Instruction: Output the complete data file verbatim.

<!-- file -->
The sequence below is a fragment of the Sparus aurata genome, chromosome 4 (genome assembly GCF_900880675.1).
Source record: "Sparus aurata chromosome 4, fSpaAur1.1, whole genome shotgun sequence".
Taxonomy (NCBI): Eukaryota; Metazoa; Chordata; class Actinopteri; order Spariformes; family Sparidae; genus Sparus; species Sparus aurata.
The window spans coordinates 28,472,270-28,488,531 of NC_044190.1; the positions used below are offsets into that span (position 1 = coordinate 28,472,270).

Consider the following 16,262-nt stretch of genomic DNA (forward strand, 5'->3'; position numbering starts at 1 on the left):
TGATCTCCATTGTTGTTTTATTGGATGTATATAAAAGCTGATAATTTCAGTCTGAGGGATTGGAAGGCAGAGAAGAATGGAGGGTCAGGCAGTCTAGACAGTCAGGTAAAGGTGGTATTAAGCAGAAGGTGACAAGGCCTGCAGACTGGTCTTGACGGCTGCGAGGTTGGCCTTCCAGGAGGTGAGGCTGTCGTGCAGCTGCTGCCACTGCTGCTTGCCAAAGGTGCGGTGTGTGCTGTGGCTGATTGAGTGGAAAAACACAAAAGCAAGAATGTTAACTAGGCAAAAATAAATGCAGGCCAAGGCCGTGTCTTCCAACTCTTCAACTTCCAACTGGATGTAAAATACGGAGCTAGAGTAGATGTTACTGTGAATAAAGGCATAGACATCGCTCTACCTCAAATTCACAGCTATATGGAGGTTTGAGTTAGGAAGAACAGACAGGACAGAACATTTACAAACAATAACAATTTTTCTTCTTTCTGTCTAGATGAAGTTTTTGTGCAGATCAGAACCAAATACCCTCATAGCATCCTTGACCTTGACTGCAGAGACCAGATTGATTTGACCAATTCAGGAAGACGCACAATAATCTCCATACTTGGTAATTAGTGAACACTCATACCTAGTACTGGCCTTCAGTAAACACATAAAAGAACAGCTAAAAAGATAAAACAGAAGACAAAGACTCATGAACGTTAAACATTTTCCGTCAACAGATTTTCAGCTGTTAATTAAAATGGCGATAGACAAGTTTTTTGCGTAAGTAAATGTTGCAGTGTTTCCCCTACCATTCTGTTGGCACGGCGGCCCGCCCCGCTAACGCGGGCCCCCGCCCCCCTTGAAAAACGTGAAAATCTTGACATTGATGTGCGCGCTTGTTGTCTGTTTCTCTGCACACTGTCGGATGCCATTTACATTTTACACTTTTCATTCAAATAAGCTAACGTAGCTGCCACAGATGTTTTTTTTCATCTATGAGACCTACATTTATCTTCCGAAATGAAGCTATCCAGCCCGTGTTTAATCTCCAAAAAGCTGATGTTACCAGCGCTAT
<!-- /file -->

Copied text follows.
The sequence below is a fragment of the Sparus aurata genome, chromosome 4 (genome assembly GCF_900880675.1).
Source record: "Sparus aurata chromosome 4, fSpaAur1.1, whole genome shotgun sequence".
Taxonomy (NCBI): Eukaryota; Metazoa; Chordata; class Actinopteri; order Spariformes; family Sparidae; genus Sparus; species Sparus aurata.
The window spans coordinates 28,472,270-28,488,531 of NC_044190.1; the positions used below are offsets into that span (position 1 = coordinate 28,472,270).

Consider the following 16,262-nt stretch of genomic DNA (forward strand, 5'->3'; position numbering starts at 1 on the left):
TGATCTCCATTGTTGTTTTATTGGATGTATATAAAAGCTGATAATTTCAGTCTGAGGGATTGGAAGGCAGAGAAGAATGGAGGGTCAGGCAGTCTAGACAGTCAGGTAAAGGTGGTATTAAGCAGAAGGTGACAAGGCCTGCAGACTGGTCTTGACGGCTGCGAGGTTGGCCTTCCAGGAGGTGAGGCTGTCGTGCAGCTGCTGCCACTGCTGCTTGCCAAAGGTGCGGTGTGTGCTGTGGCTGATTGAGTGGAAAAACACAAAAGCAAGAATGTTAACTAGGCAAAAATAAATGCAGGCCAAGGCCGTGTCTTCCAACTCTTCAACTTCCAACTGGATGTAAAATACGGAGCTAGAGTAGATGTTACTGTGAATAAAGGCATAGACATCGCTCTACCTCAAATTCACAGCTATATGGAGGTTTGAGTTAGGAAGAACAGACAGGACAGAACATTTACAAACAATAACAATTTTTCTTCTTTCTGTCTAGATGAAGTTTTTGTGCAGATCAGAACCAAATACCCTCATAGCATCCTTGACCTTGACTGCAGAGACCAGATTGATTTGACCAATTCAGGAAGACGCACAATAATCTCCATACTTGGTAATTAGTGAACACTCATACCTAGTACTGGCCTTCAGTAAACACATAAAAGAACAGCTAAAAAGATAAAACAGAAGACAAAGACTCATGAACGTTAAACATTTTCCGTCAACAGATTTTCAGCTGTTAATTAAAATGGCGATAGACAAGTTTTTTGCGTAAGTAAATGTTGCAGTGTTTCCCCTACCATTCTGTTGGCACGGCGGCCCGCCCCGCTAACGCGGGCCCCCGCCCCCCTTGAAAAACGTGAAAATCTTGACATTGATGTGCGCGCTTGTTGTCTGTTTCTCTGCACACTGTCGGATGCCATTTACATTTTACACTTTTCATTCAAATAAGCTAACGTAGCTGCCACAGATGTTTTTTTTCATCTATGAGACCTACATTTATCTTCCGAAATGAAGCTATCCAGCCCGTGTTTAATCTCCAAAAAGCTGATGTTACCAGCGCTAT